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Lifestyle Changes Would Prevent Certain Inflammatory Bowel Diseases

Inflammatory bowel disease leads to damage and inflammation in the gastrointestinal tract. This chronic condition may cause different symptoms, such as vomiting, nausea, diarrhea, or abdominal pain. Signs can vary, depending on the type and severity.

Ulcerative colitis and Crohn’s disease are the two main types of inflammatory bowel disease. It is still unclear what causes this condition.

As a chronic condition, inflammatory bowel disease needs long-term treatment to manage the symptoms, which may have damaging effects on daily life.

A recent study in the BNJ journal Gut has found that making some lifestyle changes would help prevent many cases of inflammatory bowel disease.

In this prospective cohort study, scientists changed some lifestyle factors, such as body mass index, smoking, levels of physical activity, and the use of nonsteroidal anti-inflammatory drugs, to see how they help prevent inflammatory bowel disease. Diet factors, such as fiber, veggies, and fruit, as well as red meat consumption, are also examined.

Based on the results, they set up modifiable risk scores. In addition, healthy lifestyle scores were given to each participant based on how well they adhered to a healthy lifestyle.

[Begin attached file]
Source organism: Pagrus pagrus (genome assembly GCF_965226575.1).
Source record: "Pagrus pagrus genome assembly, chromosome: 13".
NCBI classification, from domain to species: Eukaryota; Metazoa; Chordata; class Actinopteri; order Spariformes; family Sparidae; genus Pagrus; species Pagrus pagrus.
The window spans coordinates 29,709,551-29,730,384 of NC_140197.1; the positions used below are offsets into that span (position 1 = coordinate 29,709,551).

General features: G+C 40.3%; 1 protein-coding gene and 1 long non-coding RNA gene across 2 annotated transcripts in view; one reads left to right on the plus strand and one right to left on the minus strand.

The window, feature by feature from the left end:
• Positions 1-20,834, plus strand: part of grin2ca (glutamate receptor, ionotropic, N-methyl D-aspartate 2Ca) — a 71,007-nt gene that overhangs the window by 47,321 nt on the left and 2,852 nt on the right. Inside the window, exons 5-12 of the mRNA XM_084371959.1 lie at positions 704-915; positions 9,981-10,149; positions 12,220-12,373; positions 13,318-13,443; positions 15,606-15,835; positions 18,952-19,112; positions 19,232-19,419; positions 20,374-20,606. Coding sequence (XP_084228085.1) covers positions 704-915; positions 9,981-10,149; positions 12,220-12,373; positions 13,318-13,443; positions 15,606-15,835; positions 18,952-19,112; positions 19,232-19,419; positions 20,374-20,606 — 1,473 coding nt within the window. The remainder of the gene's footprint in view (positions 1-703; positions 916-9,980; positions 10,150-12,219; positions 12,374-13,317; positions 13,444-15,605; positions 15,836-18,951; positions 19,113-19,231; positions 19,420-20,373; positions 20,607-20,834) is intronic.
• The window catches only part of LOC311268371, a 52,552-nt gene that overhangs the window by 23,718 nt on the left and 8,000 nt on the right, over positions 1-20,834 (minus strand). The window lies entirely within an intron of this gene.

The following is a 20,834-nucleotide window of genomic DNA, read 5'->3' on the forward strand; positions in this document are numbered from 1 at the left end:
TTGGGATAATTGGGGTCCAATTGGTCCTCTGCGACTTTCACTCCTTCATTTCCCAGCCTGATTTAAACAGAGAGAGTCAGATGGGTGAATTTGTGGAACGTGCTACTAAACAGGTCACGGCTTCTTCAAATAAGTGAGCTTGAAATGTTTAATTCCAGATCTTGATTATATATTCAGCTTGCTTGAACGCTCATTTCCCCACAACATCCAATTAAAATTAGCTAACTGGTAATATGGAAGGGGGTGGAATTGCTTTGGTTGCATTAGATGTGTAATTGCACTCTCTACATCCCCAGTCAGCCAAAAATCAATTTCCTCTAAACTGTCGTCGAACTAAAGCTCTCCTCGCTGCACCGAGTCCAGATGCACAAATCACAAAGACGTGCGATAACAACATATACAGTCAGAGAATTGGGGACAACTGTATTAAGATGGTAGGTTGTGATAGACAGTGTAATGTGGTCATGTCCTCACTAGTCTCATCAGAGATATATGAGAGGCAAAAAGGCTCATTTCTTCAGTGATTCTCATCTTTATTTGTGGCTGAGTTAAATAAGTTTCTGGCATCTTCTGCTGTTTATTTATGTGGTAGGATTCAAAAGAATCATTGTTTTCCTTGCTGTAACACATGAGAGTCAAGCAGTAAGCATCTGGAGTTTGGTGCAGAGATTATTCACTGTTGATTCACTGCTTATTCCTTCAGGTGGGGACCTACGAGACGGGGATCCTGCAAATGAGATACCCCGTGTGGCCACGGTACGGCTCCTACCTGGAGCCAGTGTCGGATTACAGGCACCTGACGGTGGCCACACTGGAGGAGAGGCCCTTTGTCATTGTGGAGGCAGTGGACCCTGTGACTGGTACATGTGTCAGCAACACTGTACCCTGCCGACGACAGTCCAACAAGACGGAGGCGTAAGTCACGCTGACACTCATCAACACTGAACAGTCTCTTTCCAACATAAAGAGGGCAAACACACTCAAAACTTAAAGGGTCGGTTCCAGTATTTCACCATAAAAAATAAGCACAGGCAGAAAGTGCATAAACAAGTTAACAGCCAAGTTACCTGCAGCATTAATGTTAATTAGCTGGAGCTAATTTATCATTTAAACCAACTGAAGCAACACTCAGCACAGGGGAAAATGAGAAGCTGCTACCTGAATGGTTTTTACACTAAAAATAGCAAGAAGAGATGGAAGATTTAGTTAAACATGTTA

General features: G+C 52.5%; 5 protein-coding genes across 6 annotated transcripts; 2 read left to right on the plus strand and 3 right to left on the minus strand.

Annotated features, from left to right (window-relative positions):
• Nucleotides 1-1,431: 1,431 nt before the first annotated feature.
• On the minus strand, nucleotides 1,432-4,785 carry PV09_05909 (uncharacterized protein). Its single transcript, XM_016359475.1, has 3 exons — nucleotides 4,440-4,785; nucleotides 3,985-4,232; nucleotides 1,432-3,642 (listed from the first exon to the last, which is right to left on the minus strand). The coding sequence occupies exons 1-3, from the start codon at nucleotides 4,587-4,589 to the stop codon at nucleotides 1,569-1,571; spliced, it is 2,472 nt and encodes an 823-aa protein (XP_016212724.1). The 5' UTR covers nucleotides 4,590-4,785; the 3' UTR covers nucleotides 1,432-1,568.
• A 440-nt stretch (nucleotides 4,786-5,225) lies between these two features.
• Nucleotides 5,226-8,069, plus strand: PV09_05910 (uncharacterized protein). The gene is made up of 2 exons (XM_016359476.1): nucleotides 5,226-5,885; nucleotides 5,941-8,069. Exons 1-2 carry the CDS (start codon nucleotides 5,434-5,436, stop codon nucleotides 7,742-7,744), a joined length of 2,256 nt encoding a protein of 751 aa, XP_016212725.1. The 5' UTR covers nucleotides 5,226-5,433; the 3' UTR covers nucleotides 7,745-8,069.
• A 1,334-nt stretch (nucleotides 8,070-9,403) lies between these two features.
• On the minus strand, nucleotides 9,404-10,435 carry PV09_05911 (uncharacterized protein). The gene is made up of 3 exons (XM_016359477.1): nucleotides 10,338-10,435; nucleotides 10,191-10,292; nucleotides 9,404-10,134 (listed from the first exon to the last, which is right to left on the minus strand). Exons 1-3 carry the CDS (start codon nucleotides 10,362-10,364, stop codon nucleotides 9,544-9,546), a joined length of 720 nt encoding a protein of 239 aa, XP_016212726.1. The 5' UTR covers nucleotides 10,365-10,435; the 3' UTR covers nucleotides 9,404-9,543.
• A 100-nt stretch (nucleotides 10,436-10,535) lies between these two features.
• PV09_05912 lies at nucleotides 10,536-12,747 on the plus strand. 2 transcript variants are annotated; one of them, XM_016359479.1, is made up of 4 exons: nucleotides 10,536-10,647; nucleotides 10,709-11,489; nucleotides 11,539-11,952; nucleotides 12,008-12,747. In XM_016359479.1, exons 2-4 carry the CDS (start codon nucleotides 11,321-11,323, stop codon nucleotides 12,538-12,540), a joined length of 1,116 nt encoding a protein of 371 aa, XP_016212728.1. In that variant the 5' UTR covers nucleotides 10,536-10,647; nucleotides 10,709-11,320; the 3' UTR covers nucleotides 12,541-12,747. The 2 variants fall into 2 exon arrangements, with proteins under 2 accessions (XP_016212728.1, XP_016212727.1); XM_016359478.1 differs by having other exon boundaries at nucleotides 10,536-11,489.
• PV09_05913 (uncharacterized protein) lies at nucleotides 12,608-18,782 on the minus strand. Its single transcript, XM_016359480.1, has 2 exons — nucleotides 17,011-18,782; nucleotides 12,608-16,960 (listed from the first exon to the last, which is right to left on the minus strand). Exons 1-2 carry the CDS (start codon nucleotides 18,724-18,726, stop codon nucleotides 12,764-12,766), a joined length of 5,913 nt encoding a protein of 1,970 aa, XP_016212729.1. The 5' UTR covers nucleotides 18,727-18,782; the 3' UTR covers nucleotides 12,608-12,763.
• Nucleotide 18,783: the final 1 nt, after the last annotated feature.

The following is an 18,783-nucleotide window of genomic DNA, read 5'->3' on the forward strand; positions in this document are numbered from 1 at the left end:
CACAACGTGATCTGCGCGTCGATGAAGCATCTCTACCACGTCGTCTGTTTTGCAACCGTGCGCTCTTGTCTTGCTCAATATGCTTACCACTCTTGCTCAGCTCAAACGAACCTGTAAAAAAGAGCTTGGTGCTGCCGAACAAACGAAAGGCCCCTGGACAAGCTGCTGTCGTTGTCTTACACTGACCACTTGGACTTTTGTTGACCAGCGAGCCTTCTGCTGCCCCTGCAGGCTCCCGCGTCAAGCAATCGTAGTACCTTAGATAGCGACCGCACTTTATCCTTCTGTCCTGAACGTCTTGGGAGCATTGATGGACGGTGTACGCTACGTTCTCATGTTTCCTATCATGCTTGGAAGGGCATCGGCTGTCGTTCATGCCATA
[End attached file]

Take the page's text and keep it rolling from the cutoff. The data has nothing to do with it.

The analysis suggested that low risk scores would prevent approximately 44 percent of ulcerative colitis and 43 percent of Crohn’s disease cases. Moreover, leading a healthy lifestyle would further prevent around 42 percent of ulcerative colitis and 61 percent of Crohn’s disease cases.

It is essential to know that a direct causal relationship is assumed between dietary and lifestyle factors and the risk of inflammatory bowel disease.

Despite the promising results, the research still had some drawbacks. Firstly, the participants’ average age of diagnosis with inflammatory bowel disease was older than when the condition normally shows up. Therefore, making lifestyle changes would not be so effective in preventing cases with early onsets, which would be more linked to genetic factors.

In addition, the authors did not examine other important factors for the development of inflammatory bowel diseases, such as stress, socioeconomic status, and pollution.

Further research should use a larger sample by including more people from non-Western nations. More data should be collected as well to help identify a causal relationship between inflammatory bowel disease and lifestyle factors.

If the findings in this study are correct, it indicates that following a healthy lifestyle and diet would be effective in preventing ulcerative colitis and Crohn’s disease. However, more studies should be done in the future to evaluate the effectiveness of this approach.